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    In his Life of Plotinus, Plotinus' pupil Porphyry lists the authors whom Plotinus read in the philosophical group gathered around him in Rome between AD 245 and BC 269. This list includes various Platonist and Aristotelian commentators of the Roman imperial period (the Aristotelians Aspasius, Alexander of Aphrodisias, and Adrastus are named). This chapter discusses the nature of happiness and the distinction and relation between higher and lower virtues. It begins, however, with a passage where Plotinus speaks of ethics as a part of philosophy. In the Nicomachean Ethics (N.E.), Aristotle qualifies the life of practical virtue as secondarily happy. To understand this better, one should clarify the relation between theoretical and practical virtue. Aristotle's ethics appear to develop fairly independently of his own metaphysics, moving in the sphere of common human experience, of common opinions and their critique.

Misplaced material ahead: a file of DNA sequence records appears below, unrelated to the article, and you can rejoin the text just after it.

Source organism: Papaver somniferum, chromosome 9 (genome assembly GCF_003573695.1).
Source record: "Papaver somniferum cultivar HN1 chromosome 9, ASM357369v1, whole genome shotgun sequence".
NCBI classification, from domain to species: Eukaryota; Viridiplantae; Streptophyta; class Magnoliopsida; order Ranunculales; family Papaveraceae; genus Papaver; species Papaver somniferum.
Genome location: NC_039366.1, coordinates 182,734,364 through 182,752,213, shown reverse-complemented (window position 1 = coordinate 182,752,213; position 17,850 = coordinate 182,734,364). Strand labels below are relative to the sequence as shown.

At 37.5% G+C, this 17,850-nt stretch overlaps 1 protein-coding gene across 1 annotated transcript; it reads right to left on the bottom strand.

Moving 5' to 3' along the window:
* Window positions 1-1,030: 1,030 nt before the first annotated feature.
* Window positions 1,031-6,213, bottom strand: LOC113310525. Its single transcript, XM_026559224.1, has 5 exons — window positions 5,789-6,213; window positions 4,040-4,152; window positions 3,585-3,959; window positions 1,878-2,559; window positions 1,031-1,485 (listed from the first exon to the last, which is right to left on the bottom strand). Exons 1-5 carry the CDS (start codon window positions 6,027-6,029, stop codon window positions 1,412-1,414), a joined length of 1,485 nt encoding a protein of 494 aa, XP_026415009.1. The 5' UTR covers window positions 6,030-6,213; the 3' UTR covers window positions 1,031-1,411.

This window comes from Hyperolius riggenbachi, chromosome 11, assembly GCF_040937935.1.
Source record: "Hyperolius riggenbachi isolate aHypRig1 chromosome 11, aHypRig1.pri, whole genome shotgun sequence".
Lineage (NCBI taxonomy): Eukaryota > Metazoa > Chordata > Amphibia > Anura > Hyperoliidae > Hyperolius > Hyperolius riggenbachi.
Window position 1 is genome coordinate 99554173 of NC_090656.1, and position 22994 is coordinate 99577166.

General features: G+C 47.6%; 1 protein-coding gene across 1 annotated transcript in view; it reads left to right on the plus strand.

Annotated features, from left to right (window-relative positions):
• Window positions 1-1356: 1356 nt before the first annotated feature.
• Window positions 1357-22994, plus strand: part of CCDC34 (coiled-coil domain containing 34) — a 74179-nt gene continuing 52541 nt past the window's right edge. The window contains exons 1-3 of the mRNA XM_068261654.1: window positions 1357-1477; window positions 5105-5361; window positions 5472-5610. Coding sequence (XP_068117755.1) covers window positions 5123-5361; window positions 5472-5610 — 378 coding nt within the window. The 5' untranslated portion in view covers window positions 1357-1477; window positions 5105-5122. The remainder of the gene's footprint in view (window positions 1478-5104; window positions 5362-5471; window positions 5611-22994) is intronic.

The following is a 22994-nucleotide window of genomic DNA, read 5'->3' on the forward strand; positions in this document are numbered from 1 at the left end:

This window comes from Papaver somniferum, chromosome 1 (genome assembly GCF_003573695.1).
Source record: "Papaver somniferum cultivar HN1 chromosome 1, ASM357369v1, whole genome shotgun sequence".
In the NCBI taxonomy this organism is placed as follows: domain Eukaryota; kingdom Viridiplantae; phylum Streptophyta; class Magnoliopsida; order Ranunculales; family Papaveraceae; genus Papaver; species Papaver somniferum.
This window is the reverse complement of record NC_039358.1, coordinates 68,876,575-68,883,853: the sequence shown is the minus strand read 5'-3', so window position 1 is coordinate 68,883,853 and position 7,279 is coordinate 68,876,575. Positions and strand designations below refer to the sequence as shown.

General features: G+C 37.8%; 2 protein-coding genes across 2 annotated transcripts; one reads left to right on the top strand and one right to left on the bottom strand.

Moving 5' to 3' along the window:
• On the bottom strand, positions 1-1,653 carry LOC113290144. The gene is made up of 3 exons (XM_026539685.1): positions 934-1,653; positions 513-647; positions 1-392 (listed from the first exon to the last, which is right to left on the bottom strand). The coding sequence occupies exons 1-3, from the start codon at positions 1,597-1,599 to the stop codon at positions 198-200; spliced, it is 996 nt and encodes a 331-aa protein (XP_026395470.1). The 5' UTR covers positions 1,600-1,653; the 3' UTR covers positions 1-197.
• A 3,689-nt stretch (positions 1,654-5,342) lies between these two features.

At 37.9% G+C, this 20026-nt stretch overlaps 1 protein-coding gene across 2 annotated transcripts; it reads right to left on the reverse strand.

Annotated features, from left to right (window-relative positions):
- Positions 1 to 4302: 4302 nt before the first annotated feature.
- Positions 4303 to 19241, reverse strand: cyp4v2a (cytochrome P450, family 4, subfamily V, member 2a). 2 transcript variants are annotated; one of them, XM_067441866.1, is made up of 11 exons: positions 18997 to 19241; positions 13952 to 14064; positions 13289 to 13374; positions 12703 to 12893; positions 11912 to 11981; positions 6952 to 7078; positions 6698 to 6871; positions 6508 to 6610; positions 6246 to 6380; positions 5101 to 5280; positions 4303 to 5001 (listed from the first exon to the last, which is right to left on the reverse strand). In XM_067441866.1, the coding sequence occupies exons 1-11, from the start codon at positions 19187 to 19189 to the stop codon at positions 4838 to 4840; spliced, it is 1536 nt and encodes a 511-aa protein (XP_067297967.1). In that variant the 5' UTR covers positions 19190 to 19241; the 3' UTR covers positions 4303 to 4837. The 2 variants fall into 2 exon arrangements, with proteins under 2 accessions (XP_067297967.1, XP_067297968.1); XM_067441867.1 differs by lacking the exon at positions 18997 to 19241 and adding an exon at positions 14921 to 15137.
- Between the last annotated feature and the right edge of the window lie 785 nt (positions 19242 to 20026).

• Chapter 11 - Affective conflict and virtue
    pp 222-243
  • Hume's answer to Aristotle
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    This chapter summarizes what is known of Augustine's access to the text of the Nicomachean Ethics (N.E.) and, in general, Aristotle's naturalistic account of human agency and happiness. It considers the impact of the Aristotelian conception of eudaimonia on Augustine's own treatment of human beatitude. The appropriation of this Aristotelian notion of eudaimonia is already evident in Augustine's early philosophical dialogues. Yet, in the same works one also finds a transformation and extension of Aristotle's philosophical conception of happiness. The chapter provides a paradigmatic account of the role Aristotle's ethics played in Augustine's thought. Among Latin Christians of the fourth century, Aristotle's reputation was largely that of a dialectician. Aristotle provided the necessary ontological connection in N.E., where he establishes the nature of the highest human good on the foundation of a functional analysis of human nature in terms of the capacity for rational activity.
  • Chapter 12 - Kant and Aristotle on ethics
    pp 244-261